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Russia: Analysis From Washington -- 'Unanimously'

  • Paul Goble



Prague, 8 March 2000 (RFE/RL) -- During the weekend, a political party claiming to speak for Russia's Muslims and other minorities did something more reminiscent of Soviet times than of democratic societies. According to the Russian news agency ITAR-Tass, it voted "unanimously" to back acting Russian President Vladimir Putin for election.

Given Putin's lead in the polls, this action by the Refakh movement passed largely unnoticed. After all, ever more groups are jumping on Putin's bandwagon. But by declaring that its delegates had taken this decision "unanimously," Refakh has taken a step that recalls the Soviet past and raises questions about Russia's democratic future.

Soviet leaders prided themselves on gaining unanimous or virtually unanimous support for their decisions. Until the Gorbachev era, government bodies and Communist Party committees almost inevitably voted "unanimously." And voters routinely approved carefully selected candidates with 99.9 percent or more of the vote.

Such unanimity reflected not agreement but rather a continuing effort by the party both to portray itself as being in possession of scientific truth about all things and to intimidate those who might object to one or another aspect of the party's policies into concluding that they were both few in number and completely isolated from the mainstream.

At the end of the Soviet period, this unanimity collapsed as government bodies like the Congress of Peoples' Deputies demonstrated that there were real and deep divisions about almost every question and that the political community tended to divide differently depending on the issue involved.

Many Soviet citizens who had become accustomed to unanimous decisions, to the sense that their country was united on all major questions, were profoundly troubled by this change. But many more were empowered by the discovery that disagreement did not necessarily lead to disaster and that being in a minority on one issue did not mean being an outcast on all.

Indeed, that sense of political possibilities underlay Russia's halting steps toward democracy after 1991. First in the Supreme Soviet and then in the State Duma, the politicians seldom voted unanimously for anything. Instead, they have remained divided, even fragmented and often were unable to reach a decision at all.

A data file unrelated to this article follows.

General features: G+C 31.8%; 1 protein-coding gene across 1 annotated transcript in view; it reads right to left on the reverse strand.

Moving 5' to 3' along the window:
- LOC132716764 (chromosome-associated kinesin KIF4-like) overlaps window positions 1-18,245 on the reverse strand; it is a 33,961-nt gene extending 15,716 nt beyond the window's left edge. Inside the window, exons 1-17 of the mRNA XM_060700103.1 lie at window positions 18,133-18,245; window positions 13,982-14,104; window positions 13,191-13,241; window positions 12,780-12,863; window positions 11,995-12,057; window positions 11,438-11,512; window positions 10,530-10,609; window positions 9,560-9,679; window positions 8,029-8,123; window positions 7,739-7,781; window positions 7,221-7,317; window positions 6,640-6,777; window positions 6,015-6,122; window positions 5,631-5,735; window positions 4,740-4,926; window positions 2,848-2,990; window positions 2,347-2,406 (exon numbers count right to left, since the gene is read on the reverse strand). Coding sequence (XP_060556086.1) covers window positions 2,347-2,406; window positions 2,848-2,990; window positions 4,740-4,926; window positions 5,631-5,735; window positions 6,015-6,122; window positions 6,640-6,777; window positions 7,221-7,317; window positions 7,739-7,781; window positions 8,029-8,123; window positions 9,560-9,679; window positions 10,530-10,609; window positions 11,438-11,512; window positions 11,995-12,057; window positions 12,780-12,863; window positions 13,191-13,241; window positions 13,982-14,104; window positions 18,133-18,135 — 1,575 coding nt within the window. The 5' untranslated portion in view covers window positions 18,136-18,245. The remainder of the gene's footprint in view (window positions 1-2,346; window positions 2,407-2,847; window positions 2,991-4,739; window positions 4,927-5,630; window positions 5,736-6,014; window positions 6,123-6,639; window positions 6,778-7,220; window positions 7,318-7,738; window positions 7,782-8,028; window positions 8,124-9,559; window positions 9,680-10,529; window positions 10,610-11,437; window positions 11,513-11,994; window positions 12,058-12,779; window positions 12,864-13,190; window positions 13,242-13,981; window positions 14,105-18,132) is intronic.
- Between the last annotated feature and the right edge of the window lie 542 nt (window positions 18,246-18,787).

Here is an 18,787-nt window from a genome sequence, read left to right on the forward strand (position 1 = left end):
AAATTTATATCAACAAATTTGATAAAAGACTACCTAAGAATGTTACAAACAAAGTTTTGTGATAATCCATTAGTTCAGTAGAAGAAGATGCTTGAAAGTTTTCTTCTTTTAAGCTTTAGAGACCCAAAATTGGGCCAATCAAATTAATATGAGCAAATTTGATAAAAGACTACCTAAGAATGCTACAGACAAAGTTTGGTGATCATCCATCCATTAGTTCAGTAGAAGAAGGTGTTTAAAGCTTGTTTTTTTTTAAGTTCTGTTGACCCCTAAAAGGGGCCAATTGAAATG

That is often the way of democratic societies. But because relatively few Russians had any experience with that aspect of democracy, many of them were troubled by it and have welcomed the decisiveness of individual leaders such as President Boris Yeltsin in the early 1990s and Putin now.

Some of them, the recent action by Refakh suggests, apparently would like to go further, to return to a time of unanimous decisions and the social unanimity that such decisions appear to reflect. But such a shift entails three dangers which may give pause to some of those who are superficially attracted to this option.

First, decisions reported as "unanimous" are seldom unanimous in fact. Rather they reflect the power of a leader or leadership group to impose its will and stifle opposition. But such power is not a source of strength but rather one of weakness.

Not only does it mean that the real issues cannot be thrashed out in public, but it also means that minorities on one issue can seldom hope to gain a majority on others in the absence of radical and ratchet-like change.

Second, "unanimous" decisions by their very nature are intended by the leaders who insist on them to be intimidating, to force those who disagree into silence and thus reduce still further their chances for finding support.

And third, and perhaps most dangerous of all, "unanimous" decisions give a false sense that everyone agrees. They suggest that the leaders do not have to worry about opposition, that everyone is satisfied, and that things can continue without radical change for as long as the leaders maintain power.

At present, "unanimity" does not seem to be the biggest problem on the Russian political landscape. But Refakh's decision to do something "unanimously" is a straw in a wind that is pointing in the wrong direction.



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